Is it OK to skip a graduation party?
The Parent 'Hood: Navigating a multitude of graduation parties
You and your high schooler are invited to 8,000 graduation parties (seemingly). Is it bad form to skip some?
Parent advice (from our panel of staff contributors):
Grad parties tend to be open-house events, so dropping by all of them is probably not difficult. I'm pretty sure my wife and I attended every party to which we were invited, slipping checks to the happy grads, knowing that at my kids' parties, most if not all of that dough would come flowing back. But if the number of parties is unworkable, pull your kid aside and say, "Look, $XX is my grad-present budget. How shall we divvy it up?" And let the checks fall where they may.
— Phil Vettel
If the kid wants to celebrate this big event at multiple parties, why not? Kids don't have to give gifts. If there are gifts involved, the adults should pay for them.
— Ellen Warren
You can see how this happens. You're marching along, raising your kids, bonding with their pals, shuttling various groups to various practices and, suddenly, what the ... they're all grown up! And graduating from high school! And they want you to help them celebrate!
Fortunately, attending their parties is not the only way to honor their accomplishments.
"There's no way you can get to every party," says Patricia Rossi, author of "Everyday Etiquette: How to Navigate 101 Common and Uncommon Social Situations" (St. Martin's Griffin). "Pick three good friends, and put your energy into attending those parties as a family."
It's tempting to go with a divide-and-conquer method: assigning a kid to one party, a parent to another party, another parent to another party and so on. But is that really how you want to spend your summer weekends?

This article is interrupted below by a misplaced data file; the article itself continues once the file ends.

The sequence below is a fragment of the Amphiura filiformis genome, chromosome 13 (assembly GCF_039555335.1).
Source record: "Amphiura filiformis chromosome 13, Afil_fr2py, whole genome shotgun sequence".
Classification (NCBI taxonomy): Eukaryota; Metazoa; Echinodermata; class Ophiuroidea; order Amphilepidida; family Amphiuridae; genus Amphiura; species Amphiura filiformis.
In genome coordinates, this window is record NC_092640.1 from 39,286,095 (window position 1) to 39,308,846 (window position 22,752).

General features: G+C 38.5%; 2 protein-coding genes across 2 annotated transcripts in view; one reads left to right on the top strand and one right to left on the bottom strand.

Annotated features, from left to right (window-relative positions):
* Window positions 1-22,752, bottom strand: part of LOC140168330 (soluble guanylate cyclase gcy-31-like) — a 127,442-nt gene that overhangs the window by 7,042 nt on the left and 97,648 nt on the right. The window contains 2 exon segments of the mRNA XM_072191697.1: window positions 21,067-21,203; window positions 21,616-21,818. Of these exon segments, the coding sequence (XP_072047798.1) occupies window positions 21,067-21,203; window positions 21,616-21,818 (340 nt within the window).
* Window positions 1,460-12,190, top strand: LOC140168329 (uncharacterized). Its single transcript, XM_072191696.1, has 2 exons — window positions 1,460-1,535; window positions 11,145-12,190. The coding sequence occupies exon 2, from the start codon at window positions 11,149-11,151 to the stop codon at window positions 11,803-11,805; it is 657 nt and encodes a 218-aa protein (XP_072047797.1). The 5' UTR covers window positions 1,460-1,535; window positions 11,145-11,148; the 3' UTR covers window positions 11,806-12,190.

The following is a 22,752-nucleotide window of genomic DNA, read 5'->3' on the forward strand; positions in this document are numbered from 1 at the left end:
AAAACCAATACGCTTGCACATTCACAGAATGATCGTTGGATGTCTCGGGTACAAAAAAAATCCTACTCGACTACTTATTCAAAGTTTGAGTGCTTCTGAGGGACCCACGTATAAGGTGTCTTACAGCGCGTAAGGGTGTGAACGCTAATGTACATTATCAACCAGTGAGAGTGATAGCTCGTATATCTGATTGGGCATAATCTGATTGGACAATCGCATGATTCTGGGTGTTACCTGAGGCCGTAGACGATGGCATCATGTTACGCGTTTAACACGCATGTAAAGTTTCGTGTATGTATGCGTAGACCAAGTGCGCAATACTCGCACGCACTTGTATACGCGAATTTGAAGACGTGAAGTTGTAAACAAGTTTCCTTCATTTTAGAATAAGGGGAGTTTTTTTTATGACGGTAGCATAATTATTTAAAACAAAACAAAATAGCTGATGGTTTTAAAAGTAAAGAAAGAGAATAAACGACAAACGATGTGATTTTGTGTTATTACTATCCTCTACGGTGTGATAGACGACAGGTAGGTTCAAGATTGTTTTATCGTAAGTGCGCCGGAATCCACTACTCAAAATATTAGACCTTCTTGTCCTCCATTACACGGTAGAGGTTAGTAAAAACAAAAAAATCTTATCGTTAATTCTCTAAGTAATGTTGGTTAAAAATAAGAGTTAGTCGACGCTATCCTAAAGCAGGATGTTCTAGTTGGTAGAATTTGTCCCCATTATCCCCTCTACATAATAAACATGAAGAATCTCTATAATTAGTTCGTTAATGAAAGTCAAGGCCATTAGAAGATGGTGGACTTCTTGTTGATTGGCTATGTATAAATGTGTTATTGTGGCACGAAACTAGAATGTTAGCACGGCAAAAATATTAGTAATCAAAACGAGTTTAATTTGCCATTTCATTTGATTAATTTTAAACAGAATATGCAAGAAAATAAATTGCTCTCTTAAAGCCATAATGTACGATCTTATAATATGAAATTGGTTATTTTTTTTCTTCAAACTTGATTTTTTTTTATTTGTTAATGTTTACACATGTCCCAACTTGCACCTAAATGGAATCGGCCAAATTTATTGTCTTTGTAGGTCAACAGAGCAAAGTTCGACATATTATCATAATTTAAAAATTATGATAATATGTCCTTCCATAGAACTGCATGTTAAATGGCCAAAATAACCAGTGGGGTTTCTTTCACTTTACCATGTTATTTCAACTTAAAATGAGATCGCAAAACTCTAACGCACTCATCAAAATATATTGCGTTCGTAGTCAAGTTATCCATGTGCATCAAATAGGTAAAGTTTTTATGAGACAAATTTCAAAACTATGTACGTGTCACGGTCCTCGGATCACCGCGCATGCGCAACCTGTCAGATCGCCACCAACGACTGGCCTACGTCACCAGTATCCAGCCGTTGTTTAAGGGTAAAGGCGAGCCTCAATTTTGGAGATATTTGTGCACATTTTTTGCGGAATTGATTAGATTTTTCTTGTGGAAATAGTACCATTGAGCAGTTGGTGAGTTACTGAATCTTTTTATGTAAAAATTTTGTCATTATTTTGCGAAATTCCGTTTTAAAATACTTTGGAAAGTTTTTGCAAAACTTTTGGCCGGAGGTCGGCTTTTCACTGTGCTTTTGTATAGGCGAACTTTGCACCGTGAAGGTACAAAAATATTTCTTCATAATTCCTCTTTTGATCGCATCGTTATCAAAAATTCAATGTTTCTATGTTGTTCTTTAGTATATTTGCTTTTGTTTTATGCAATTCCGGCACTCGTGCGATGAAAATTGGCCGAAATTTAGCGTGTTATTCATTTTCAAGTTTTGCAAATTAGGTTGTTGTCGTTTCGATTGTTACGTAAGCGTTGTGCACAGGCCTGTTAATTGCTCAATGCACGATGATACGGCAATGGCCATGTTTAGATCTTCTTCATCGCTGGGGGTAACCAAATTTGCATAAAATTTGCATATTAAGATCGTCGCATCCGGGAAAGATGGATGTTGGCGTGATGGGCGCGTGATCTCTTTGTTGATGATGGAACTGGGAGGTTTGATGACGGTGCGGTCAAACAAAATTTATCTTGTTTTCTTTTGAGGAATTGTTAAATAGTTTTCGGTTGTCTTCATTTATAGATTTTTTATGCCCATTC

"It's important to enjoy these celebrations as a family," says Rossi, a mom of two. "Otherwise we become disgruntled and not fully there. We have one foot in and one foot out. If you all pick three and attend them together, you can do so with your full heart and full attention.
"It's also good to teach kids that we have to make choices. That's a great life skill."
For the invitations you turn down, etiquette doesn't dictate sending a gift, Rossi says. However, a card with an extended, personal note is always a good idea.
"Our words are so powerful," says Rossi. "Don't just send off an email, but sit down and write two to three paragraphs that will always stick with them. The money gets spent, but you never forget what a person writes to you."
Especially if you have some words of wisdom to impart.
"I think back to when I was graduating from high school," Rossi says. "I didn't know what I really wanted to do with my life until I was almost 30. You look at these kids, and they're sort of like deer in the headlights."
A little advice, then, might mean far more than your attendance at a crowded party.
Have a solution? Your daughter earned a spot on a high school team with two girls who bullied her in the past. Should you warn the coach, or hope this is a new beginning? Email us at firstname.lastname@example.org.